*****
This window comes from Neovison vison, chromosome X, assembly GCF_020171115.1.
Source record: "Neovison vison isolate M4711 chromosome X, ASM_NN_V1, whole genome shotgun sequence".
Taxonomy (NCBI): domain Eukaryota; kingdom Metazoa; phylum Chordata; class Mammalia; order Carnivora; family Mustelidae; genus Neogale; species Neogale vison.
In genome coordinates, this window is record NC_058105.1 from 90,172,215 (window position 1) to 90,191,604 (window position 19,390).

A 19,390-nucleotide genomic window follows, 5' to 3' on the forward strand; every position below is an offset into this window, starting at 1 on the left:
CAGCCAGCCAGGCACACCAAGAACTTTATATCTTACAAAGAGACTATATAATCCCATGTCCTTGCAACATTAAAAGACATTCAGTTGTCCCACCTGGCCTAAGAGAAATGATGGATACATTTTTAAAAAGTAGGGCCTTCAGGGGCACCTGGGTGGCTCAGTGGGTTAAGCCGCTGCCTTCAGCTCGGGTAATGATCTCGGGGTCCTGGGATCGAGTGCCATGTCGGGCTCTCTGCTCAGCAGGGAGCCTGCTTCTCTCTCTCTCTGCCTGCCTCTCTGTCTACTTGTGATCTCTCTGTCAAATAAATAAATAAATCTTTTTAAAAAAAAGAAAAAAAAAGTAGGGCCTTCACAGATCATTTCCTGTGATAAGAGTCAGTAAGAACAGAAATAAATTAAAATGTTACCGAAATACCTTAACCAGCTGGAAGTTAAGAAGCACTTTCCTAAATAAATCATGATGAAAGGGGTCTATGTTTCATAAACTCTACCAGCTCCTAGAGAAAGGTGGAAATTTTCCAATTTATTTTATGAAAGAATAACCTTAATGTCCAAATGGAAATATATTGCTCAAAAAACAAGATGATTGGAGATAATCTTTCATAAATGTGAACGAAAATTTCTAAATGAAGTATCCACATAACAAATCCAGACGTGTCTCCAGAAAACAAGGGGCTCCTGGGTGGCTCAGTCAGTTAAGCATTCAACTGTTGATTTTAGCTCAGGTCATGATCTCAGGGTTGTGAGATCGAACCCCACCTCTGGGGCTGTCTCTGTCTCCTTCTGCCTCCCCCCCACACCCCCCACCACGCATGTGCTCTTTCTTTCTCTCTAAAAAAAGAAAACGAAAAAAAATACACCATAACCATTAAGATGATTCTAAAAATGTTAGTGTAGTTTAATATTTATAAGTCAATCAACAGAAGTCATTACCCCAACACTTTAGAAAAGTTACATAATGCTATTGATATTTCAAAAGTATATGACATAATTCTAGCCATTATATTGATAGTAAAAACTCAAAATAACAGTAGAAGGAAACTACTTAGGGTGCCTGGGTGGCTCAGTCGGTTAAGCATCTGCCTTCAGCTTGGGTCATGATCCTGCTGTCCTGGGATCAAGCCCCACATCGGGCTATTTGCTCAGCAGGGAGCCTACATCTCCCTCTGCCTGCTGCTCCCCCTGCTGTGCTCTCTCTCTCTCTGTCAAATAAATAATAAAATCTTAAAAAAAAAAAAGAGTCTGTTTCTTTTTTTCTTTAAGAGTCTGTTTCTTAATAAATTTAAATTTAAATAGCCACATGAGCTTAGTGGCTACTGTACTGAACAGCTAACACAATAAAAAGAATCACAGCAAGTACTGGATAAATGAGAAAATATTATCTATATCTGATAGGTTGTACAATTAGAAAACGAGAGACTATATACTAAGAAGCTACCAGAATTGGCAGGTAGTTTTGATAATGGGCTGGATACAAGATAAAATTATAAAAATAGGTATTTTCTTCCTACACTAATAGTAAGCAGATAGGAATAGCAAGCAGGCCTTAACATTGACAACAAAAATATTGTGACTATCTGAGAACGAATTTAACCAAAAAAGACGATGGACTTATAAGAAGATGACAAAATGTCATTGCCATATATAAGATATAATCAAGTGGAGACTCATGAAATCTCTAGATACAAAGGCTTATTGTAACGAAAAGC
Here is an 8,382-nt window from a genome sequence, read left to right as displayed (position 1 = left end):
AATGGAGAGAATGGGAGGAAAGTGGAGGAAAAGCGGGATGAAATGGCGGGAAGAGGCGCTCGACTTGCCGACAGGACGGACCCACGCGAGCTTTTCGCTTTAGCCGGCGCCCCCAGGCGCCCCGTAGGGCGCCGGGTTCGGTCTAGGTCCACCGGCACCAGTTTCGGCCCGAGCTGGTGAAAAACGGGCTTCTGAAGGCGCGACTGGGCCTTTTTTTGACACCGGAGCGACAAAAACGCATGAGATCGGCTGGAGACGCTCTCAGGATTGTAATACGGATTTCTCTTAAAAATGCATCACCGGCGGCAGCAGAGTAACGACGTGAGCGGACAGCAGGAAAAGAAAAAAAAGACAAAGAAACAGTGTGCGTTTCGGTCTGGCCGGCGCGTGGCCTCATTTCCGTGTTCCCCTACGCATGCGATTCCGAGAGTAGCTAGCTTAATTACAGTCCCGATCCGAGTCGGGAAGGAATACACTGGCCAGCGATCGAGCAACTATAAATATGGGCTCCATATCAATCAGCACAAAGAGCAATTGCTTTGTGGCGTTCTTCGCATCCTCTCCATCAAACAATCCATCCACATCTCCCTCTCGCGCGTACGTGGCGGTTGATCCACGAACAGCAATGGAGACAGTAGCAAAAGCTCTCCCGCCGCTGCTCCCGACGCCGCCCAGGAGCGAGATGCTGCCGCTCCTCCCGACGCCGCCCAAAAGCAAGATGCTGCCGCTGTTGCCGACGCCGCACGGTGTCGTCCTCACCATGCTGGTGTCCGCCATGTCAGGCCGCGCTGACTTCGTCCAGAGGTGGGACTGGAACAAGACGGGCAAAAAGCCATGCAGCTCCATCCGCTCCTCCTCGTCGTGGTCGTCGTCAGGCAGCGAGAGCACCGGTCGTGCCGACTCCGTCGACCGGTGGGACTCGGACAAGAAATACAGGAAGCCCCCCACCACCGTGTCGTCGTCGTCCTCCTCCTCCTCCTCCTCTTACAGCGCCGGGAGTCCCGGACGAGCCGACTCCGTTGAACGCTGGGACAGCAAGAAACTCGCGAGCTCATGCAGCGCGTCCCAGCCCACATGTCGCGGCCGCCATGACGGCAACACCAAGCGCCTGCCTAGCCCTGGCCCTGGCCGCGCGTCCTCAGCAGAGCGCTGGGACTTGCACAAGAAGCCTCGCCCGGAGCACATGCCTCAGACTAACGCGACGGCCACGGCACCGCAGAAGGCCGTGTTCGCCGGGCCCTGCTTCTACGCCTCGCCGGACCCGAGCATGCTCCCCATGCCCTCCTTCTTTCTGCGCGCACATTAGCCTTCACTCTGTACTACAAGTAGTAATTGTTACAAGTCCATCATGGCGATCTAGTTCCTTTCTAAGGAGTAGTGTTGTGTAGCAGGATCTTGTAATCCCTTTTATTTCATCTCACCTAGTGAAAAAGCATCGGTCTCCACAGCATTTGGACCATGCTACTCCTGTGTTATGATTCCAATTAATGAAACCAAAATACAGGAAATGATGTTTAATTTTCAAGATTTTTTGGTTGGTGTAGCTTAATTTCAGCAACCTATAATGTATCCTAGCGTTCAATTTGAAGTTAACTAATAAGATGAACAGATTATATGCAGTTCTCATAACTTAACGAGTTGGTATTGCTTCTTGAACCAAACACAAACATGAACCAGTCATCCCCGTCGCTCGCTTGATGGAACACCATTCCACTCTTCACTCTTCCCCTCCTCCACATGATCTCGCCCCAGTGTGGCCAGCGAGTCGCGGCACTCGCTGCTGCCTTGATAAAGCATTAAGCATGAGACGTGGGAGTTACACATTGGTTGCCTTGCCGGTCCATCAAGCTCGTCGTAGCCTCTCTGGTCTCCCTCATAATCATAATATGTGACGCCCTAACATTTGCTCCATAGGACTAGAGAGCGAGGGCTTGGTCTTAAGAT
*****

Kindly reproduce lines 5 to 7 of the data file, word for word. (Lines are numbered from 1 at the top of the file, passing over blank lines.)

A 19,390-nucleotide genomic window follows, 5' to 3' on the forward strand; every position below is an offset into this window, starting at 1 on the left:
CAGCCAGCCAGGCACACCAAGAACTTTATATCTTACAAAGAGACTATATAATCCCATGTCCTTGCAACATTAAAAGACATTCAGTTGTCCCACCTGGCCTAAGAGAAATGATGGATACATTTTTAAAAAGTAGGGCCTTCAGGGGCACCTGGGTGGCTCAGTGGGTTAAGCCGCTGCCTTCAGCTCGGGTAATGATCTCGGGGTCCTGGGATCGAGTGCCATGTCGGGCTCTCTGCTCAGCAGGGAGCCTGCTTCTCTCTCTCTCTGCCTGCCTCTCTGTCTACTTGTGATCTCTCTGTCAAATAAATAAATAAATCTTTTTAAAAAAAAGAAAAAAAAAGTAGGGCCTTCACAGATCATTTCCTGTGATAAGAGTCAGTAAGAACAGAAATAAATTAAAATGTTACCGAAATACCTTAACCAGCTGGAAGTTAAGAAGCACTTTCCTAAATAAATCATGATGAAAGGGGTCTATGTTTCATAAACTCTACCAGCTCCTAGAGAAAGGTGGAAATTTTCCAATTTATTTTATGAAAGAATAACCTTAATGTCCAAATGGAAATATATTGCTCAAAAAACAAGATGATTGGAGATAATCTTTCATAAATGTGAACGAAAATTTCTAAATGAAGTATCCACATAACAAATCCAGACGTGTCTCCAGAAAACAAGGGGCTCCTGGGTGGCTCAGTCAGTTAAGCATTCAACTGTTGATTTTAGCTCAGGTCATGATCTCAGGGTTGTGAGATCGAACCCCACCTCTGGGGCTGTCTCTGTCTCCTTCTGCCTCCCCCCCACACCCCCCACCACGCATGTGCTCTTTCTTTCTCTCTAAAAAAAGAAAACGAAAAAAAATACACCATAACCATTAAGATGATTCTAAAAATGTTAGTGTAGTTTAATATTTATAAGTCAATCAACAGAAGTCATTACCCCAACACTTTAGAAAAGTTACATAATGCTATTGATATTTCAAAAGTATATGACATAATTCTAGCCATTATATTGATAGTAAAAACTCAAAATAACAGTAGAAGGAAACTACTTAGGGTGCCTGGGTGGCTCAGTCGGTTAAGCATCTGCCTTCAGCTTGGGTCATGATCCTGCTGTCCTGGGATCAAGCCCCACATCGGGCTATTTGCTCAGCAGGGAGCCTACATCTCCCTCTGCCTGCTGCTCCCCCTGCTGTGCTCTCTCTCTCTCTGTCAAATAAATAATAAAATCTTAAAAAAAAAAAAGAGTCTGTTTCTTTTTTTCTTTAAGAGTCTGTTTCTTAATAAATTTAAATTTAAATAGCCACATGAGCTTAGTGGCTACTGTACTGAACAGCTAACACAATAAAAAGAATCACAGCAAGTACTGGATAAATGAGAAAATATTATCTATATCTGATAGGTTGTACAATTAGAAAACGAGAGACTATATACTAAGAAGCTACCAGAATTGGCAGGTAGTTTTGATAATGGGCTGGATACAAGATAAAATTATAAAAATAGGTATTTTCTTCCTACACTAATAGTAAGCAGATAGGAATAGCAAGCAGGCCTTAACATTGACAACAAAAATATTGTGACTATCTGAGAACGAATTTAACCAAAAAAGACGATGGACTTATAAGAAGATGACAAAATGTCATTGCCATATATAAGATATAATCAAGTGGAGACTCATGAAATCTCTAGATACAAAGGCTTATTGTAACGAAAAGC
Here is an 8,382-nt window from a genome sequence, read left to right as displayed (position 1 = left end):